Blame it on whomever you want — Michael Jackson, Madonna, MTV, or the entire billion-dollar record industry, which throws tens of thousands of new records against the barnyard wall every year. Whatever the cause, every new album by nearly every major pop act wants to live extra large: to sell more copies than its predecessor, to spawn a barrage of singles and videos, to be a multi-media event that takes the singer or band to the next level of world domination. This approach isn’t completely new — it’s the basis of the entertainment business, after all — but what is different is how it’s affected pop. Reflecting that hunger, major-league albums feel pumped with recording-studio steroids. What ever happened to careers that wound their way down byways and off-ramps, willing to risk sales for the sake of the journey?

Beck, for one, remembers; in fact, the very idea consumes Mutations (out Nov. 3), the follow-up to the overflowing musical salad bar that was 1996’s deadpan-cheeky, Grammy-winning Odelay. Steeped in zeitgeist and samples, Odelay left a sizable footprint on the cultural beachhead. But rather than try to top it, Beck has chosen to revisit his long-standing love of acoustic music. Mutations is a deliberately low-key procession of folkish rambles that aren’t interested in any grand statements. In terms of historical context, think of Bruce Springsteen releasing the smaller, more intimate Tunnel of Love after Born in the U.S.A. unintentionally made him a symbol of American brawn and macho. Or, as Beck drawls at one point here, ”Engineer, slow down this ol’ train.”

Naturally, Beck’s approach to looking inward is skewed compared with that of your standard singer-songwriter. Mutations is a collection of tumblin’-tumbleweeds, mellow-Acapulco-gold melodies on which Beck’s drowsy voice and strummed guitar are framed by the lazy whine of a pedal steel, the wheeze of a harmonica, the occasional trumpet, and the bleeps and burps of old-school synthesizers. (In Beck’s universe, an old-fangled Moog synth is a traditional instrument.) It’s folk music littered with the new sonic pollution, and it has an amiable, low-rent charm. With its sitar buzzing around like a border-town mosquito, the sad-sack love lament ”Nobody’s Fault but My Own” has a drony, sonorous melancholy. ”Dead Melodies” feels ripe for a late-night cantina, while ”We Live Again” has a haunted frailty, like a music box playing in a graveyard.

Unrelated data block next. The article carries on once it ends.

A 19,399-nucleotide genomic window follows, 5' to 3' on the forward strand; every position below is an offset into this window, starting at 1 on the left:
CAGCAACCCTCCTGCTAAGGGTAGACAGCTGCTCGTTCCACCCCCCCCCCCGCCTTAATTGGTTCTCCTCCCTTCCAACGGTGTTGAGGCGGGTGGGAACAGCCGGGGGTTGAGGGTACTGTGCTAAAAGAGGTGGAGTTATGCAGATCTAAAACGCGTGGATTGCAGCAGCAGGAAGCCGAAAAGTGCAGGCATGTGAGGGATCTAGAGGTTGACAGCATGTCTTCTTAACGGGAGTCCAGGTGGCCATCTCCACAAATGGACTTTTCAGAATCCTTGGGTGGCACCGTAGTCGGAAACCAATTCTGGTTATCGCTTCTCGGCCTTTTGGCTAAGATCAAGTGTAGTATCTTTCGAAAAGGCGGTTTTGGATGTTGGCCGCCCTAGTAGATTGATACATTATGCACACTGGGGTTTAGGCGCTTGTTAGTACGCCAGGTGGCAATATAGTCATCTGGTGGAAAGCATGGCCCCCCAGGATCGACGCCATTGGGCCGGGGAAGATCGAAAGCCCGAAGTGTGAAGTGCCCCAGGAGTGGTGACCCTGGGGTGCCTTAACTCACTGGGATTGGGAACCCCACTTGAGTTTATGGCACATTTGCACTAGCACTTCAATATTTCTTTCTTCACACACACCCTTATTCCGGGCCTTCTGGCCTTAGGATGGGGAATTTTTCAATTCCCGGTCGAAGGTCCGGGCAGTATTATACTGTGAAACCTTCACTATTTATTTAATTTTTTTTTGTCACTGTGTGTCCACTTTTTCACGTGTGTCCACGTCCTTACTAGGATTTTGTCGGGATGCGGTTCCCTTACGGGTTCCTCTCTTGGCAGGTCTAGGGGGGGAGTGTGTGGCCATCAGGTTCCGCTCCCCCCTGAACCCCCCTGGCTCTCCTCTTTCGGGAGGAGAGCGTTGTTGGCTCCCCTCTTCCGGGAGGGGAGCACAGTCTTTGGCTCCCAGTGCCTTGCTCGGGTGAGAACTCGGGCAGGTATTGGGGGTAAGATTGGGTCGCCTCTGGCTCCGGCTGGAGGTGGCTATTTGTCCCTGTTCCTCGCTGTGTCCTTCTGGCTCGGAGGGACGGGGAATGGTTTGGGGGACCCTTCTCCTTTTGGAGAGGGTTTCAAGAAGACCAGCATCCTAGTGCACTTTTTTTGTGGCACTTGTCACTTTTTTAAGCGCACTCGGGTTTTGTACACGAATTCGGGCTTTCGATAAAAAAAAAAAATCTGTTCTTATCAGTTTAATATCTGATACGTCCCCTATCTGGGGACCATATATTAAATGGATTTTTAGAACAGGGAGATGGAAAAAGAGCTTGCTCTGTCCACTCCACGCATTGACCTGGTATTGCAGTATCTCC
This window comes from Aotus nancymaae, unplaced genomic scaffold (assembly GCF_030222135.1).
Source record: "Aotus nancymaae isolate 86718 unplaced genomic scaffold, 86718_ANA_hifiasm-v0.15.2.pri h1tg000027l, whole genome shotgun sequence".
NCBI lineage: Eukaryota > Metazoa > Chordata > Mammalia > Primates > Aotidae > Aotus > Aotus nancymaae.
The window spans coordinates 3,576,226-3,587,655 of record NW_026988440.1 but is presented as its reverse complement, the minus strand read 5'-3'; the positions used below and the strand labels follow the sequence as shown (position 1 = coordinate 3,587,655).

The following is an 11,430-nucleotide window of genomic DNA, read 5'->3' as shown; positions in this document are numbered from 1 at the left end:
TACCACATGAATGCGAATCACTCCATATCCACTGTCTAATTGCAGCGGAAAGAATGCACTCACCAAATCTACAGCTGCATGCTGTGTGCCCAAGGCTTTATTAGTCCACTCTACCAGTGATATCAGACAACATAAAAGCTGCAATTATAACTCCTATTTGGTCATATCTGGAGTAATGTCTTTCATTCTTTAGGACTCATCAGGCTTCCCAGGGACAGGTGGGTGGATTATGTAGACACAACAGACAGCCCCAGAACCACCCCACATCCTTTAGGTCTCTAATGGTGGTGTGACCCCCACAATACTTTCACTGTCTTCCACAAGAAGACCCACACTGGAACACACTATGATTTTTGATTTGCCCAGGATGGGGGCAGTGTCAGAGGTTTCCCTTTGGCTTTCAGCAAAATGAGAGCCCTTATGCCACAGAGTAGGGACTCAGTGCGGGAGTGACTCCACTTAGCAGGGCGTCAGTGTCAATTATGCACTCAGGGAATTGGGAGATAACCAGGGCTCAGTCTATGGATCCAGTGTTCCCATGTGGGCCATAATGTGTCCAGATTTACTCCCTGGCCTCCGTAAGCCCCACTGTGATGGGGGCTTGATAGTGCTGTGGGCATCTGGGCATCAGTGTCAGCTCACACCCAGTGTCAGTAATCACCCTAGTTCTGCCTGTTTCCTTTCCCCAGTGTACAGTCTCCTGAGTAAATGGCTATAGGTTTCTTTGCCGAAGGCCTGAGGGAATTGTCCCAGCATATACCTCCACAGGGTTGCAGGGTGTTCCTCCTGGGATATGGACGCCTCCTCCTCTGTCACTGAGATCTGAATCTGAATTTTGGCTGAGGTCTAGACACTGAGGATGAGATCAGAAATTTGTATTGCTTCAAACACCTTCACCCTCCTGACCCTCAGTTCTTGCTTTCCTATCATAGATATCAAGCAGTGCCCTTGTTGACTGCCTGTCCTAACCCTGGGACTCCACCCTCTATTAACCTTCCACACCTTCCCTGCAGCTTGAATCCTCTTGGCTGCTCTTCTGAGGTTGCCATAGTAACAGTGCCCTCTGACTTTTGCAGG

Some of Beck’s loveliest work has been in this unplugged vein; the form brings out a sweet, guileless side of his personality. Unfortunately, what’s entered the picture since Beck’s days as a blues-picking bar folkie is affectation. The corny barroom-piano trills in ”Cancelled Check,” the bossa nova lounge-folk groove of ”Tropicalia,” even his occasionally stilted delivery — all bespeak a self-consciousness (even for a supremely self-aware musician like Beck) that wasn’t heard in past ballads like the tender, violin-laced acoustic 1994 B side ”Totally Konfused.” The lyrics, most of them typically absurdist, won’t pull you in either. We wouldn’t want (or expect) Beck to transform himself into the male Jewel. But in this down-home scenario, admittedly clever lines like ”I’ve been looking for my shadow/But this place is so bright and so clean” just aren’t satisfying enough.

Mutations fulfills Beck’s need to chill out, take things down a notch, and avoid pigeonholing as the white-rap geek with the weird suits. To say those goals are admirable is an understatement, especially as we prepare for this fall’s avalanche of big-name releases. (Increasingly, pop albums are beginning to resemble the music industry’s equivalent of summer movie blockbusters.) To extend the comparison, Mutations is like an experimental indie film — a pleasant, and welcome, diversion that’s more important for where it’s at than for what it is. B

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